Source - indiatimes.com
After months of talk, billions of rupees and reams of stories, the IPL action finally gets underway today, aside from the glitz, the question is, will the cricket live up to all the hype.
One doesn’t have to be in Bangalore to be swept up by the unprecedented wave of excitement and irreversible change that the Indian Premier League (IPL) promises to usher in when liquor baron and professional showman Vijay Mallya goes head on with Bollywood superstar Shah Rukh Khan under the lights at the Chinnaswamy Stadium.
Khan has been dancing to the tune of ‘Too hot, too cool’, a theme song of the Kolkata Knight Riders, like there is no tomorrow. Come Friday night it would be foolish to expect anything but the grandest of entertainment as ‘King of Good Times’ Mallya and his Royal Challengers host the inaugural game versus Khan’s Knights complete with golden helmets-at least in the promos.
In Mumbai, Hrithik Roshan has been matching the Bollywood Badshah move for move, popping out of advertisements promoting tickets for the Mumbai Indians home games.
This is just the beginning, the appetiser.
For the next 45-odd days the hoopla will be about fours and sixes, bowl outs, fans trying to find passion for the newly formed city-based teams as well as, hopefully, cricketers.
Some of the stars are still wet behind the ears, yet they became rock stars-style millionaires overnight. Now they have to try to justify the monies spent on them at the same multi-million dollar auction that attracted the interest of the world media.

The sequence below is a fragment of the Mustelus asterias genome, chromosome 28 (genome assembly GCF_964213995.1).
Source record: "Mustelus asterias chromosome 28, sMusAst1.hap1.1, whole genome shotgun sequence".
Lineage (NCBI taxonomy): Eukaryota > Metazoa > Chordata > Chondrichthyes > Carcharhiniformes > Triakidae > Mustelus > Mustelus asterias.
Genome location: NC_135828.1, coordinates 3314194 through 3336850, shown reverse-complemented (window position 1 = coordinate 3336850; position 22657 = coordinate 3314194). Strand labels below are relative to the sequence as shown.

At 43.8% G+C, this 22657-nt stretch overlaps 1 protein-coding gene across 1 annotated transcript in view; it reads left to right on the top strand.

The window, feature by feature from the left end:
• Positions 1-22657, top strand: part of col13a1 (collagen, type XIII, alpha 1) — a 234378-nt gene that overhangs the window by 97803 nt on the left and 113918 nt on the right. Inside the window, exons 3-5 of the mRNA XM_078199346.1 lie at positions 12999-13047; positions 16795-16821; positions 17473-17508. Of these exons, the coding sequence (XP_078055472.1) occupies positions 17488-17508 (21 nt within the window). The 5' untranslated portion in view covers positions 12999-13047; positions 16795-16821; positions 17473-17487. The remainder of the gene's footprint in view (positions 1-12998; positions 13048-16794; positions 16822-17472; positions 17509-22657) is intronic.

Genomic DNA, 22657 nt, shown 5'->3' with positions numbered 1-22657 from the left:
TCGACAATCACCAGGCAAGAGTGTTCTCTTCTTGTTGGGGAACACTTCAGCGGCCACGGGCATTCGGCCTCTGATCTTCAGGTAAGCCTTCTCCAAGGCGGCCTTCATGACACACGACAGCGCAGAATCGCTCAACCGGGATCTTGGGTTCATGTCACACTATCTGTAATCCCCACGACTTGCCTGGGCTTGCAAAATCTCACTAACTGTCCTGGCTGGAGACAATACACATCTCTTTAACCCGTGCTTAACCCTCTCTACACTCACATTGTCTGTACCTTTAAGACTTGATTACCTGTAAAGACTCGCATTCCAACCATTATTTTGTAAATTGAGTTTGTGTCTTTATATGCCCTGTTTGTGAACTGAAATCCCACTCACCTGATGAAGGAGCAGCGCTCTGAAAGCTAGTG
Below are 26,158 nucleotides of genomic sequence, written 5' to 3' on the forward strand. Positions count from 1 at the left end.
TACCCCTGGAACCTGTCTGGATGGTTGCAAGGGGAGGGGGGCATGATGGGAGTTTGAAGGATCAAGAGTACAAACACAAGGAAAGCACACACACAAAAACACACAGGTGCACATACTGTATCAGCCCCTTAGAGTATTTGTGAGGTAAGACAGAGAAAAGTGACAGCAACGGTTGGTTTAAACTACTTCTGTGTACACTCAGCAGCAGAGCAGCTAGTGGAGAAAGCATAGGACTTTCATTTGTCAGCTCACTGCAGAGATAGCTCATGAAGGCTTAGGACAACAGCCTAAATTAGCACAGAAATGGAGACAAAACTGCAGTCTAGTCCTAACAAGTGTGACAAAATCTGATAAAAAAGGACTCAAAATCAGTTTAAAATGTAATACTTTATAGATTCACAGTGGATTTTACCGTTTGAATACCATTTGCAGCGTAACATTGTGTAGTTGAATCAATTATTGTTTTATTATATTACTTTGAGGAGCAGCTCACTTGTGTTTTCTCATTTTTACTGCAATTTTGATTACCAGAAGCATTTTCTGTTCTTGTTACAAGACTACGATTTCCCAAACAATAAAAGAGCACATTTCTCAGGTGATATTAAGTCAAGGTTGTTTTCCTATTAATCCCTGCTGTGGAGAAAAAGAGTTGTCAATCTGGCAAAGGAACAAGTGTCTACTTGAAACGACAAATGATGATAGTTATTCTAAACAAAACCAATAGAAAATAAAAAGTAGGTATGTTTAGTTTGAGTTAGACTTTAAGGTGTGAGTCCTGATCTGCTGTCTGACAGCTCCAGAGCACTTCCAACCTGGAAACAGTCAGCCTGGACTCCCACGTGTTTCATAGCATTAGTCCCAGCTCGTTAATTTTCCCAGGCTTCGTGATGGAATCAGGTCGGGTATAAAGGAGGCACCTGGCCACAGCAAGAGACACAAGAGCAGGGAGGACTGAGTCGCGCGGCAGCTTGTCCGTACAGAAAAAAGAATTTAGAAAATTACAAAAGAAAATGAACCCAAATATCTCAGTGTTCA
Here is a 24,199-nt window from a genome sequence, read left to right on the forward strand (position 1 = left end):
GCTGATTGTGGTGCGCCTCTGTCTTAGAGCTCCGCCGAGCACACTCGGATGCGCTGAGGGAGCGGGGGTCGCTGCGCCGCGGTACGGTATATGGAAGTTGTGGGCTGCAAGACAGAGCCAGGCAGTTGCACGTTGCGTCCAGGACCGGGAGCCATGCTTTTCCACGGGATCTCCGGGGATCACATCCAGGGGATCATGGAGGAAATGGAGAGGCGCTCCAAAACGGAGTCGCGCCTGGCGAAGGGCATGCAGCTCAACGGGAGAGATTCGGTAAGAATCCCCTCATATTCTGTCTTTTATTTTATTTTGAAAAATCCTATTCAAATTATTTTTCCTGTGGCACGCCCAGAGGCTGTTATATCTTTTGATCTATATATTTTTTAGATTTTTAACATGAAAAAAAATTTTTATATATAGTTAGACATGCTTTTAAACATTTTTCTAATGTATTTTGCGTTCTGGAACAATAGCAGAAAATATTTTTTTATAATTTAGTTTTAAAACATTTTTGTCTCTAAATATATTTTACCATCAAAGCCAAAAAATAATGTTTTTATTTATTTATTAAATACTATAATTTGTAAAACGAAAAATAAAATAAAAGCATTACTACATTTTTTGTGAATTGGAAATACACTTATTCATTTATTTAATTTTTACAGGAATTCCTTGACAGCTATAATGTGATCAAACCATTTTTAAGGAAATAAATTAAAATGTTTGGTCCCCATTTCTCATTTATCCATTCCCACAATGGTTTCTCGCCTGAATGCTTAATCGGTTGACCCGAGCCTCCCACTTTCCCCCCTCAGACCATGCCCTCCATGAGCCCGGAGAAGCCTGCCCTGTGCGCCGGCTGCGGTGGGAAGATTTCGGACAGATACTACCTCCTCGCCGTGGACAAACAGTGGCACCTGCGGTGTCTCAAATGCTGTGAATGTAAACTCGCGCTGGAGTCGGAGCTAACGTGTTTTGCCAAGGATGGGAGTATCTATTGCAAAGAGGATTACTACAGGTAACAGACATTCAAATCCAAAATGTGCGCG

Over the past two months the media generated hype has become a shrewdly planned publicity blitz, entailing unlimited bytes from tycoon owners of teams, film stars, and officials. The International Cricket Council, the Board of Control for Cricket in India and every other Tom, Dick and Harry’s contributions have sustained and strengthened the IPL.
Now, it waits to be seen if the cricket on the field is as spectacular as the build-up.
IPL commissioner Lalit Modi has said, “the DLF Indian Premier League is an attempt to further propagate the popularity of the sport and increase the fan base for cricket in India. Furthermore, Indian cricket needed this boost at the domestic level to improve the level of cricket being played.
I would be truly happy if the DLF IPL is able to build a polarized fan following over the next few years as that will revolutionise cricket - the way it is played or watched or followed in India.”
Ishant Sharma has certainly felt the winds of change. Even while he was making a monkey of Ricky Ponting in Australia, he was snapped up by SRK’s Kolkata for almost a million dollars. On Friday, he will rub shoulders with Ponting as a team mate.
Sharma will be up against Rahul Dravid and Jacques Kallis, two batsmen who missed the World T20 for different reasons.
Dravid, widely considered a purist and Bangalore’s icon player, seemed to have developed a new-found liking for the T20 game. “Having the opportunity to be part of something like this since its inception is exciting. I am not dismissive about it. I have embraced it,” the former Indian skipper said in Bangalore.
Sourav Ganguly will lead the Kolkata Knight Riders against Dravid’s Challengers. “With so many big names, so much money in the IPL and all with reputations at stake, this competition cannot be taken lightly,” Ganguly said on the eve of the IPL.
Former Australian paceman Dennis Lillee, an advisor to the Delhi Daredevils, believes the IPL is the next step in cricket’s evolution. “We had the chucking controversies in the 60s, the Bodyline series before that and then World Series Cricket - all has helped in the evolution of the game,” the Australian said. The fans have never had a big platter to chose from - be it Sachin Tendulkar and Sanath Jayasuriya teaming up for Mumbai or MS Dhoni keeping wickets to Muttiah Muralitharan. The games begin today.